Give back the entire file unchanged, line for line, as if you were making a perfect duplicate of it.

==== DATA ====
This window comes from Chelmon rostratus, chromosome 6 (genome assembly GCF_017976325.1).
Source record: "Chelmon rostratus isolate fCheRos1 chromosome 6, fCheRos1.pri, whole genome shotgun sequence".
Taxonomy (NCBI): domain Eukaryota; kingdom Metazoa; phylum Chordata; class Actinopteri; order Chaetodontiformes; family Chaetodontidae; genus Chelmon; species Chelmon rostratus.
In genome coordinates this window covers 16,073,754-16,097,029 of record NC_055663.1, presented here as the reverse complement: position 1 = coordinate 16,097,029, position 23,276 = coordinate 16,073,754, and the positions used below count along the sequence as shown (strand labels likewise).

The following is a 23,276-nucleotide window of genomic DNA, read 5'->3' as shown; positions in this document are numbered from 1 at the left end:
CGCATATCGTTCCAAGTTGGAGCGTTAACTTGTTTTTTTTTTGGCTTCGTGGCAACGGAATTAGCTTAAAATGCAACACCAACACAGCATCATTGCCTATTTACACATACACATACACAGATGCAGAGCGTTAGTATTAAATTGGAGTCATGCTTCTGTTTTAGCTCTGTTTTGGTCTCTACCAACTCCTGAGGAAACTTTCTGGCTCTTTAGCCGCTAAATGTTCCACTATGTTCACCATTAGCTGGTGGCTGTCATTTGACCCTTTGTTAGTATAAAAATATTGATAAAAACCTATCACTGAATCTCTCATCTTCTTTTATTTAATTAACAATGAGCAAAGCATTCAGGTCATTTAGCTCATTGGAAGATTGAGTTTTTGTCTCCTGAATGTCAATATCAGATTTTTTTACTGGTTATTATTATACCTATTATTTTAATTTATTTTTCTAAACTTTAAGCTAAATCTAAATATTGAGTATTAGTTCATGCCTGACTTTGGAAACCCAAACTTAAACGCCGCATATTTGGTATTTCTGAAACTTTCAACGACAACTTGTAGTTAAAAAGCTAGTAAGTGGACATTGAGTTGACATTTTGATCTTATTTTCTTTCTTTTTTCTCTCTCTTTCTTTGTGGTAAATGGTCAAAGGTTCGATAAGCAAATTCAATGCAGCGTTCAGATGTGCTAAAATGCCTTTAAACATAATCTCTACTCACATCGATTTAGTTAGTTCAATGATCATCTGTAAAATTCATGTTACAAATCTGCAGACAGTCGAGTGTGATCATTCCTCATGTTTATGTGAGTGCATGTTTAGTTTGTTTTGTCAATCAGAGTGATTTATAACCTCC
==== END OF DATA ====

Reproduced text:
This window comes from Chelmon rostratus, chromosome 6 (genome assembly GCF_017976325.1).
Source record: "Chelmon rostratus isolate fCheRos1 chromosome 6, fCheRos1.pri, whole genome shotgun sequence".
Taxonomy (NCBI): domain Eukaryota; kingdom Metazoa; phylum Chordata; class Actinopteri; order Chaetodontiformes; family Chaetodontidae; genus Chelmon; species Chelmon rostratus.
In genome coordinates this window covers 16,073,754-16,097,029 of record NC_055663.1, presented here as the reverse complement: position 1 = coordinate 16,097,029, position 23,276 = coordinate 16,073,754, and the positions used below count along the sequence as shown (strand labels likewise).

The following is a 23,276-nucleotide window of genomic DNA, read 5'->3' as shown; positions in this document are numbered from 1 at the left end:
CGCATATCGTTCCAAGTTGGAGCGTTAACTTGTTTTTTTTTTGGCTTCGTGGCAACGGAATTAGCTTAAAATGCAACACCAACACAGCATCATTGCCTATTTACACATACACATACACAGATGCAGAGCGTTAGTATTAAATTGGAGTCATGCTTCTGTTTTAGCTCTGTTTTGGTCTCTACCAACTCCTGAGGAAACTTTCTGGCTCTTTAGCCGCTAAATGTTCCACTATGTTCACCATTAGCTGGTGGCTGTCATTTGACCCTTTGTTAGTATAAAAATATTGATAAAAACCTATCACTGAATCTCTCATCTTCTTTTATTTAATTAACAATGAGCAAAGCATTCAGGTCATTTAGCTCATTGGAAGATTGAGTTTTTGTCTCCTGAATGTCAATATCAGATTTTTTTACTGGTTATTATTATACCTATTATTTTAATTTATTTTTCTAAACTTTAAGCTAAATCTAAATATTGAGTATTAGTTCATGCCTGACTTTGGAAACCCAAACTTAAACGCCGCATATTTGGTATTTCTGAAACTTTCAACGACAACTTGTAGTTAAAAAGCTAGTAAGTGGACATTGAGTTGACATTTTGATCTTATTTTCTTTCTTTTTTCTCTCTCTTTCTTTGTGGTAAATGGTCAAAGGTTCGATAAGCAAATTCAATGCAGCGTTCAGATGTGCTAAAATGCCTTTAAACATAATCTCTACTCACATCGATTTAGTTAGTTCAATGATCATCTGTAAAATTCATGTTACAAATCTGCAGACAGTCGAGTGTGATCATTCCTCATGTTTATGTGAGTGCATGTTTAGTTTGTTTTGTCAATCAGAGTGATTTATAACCTCC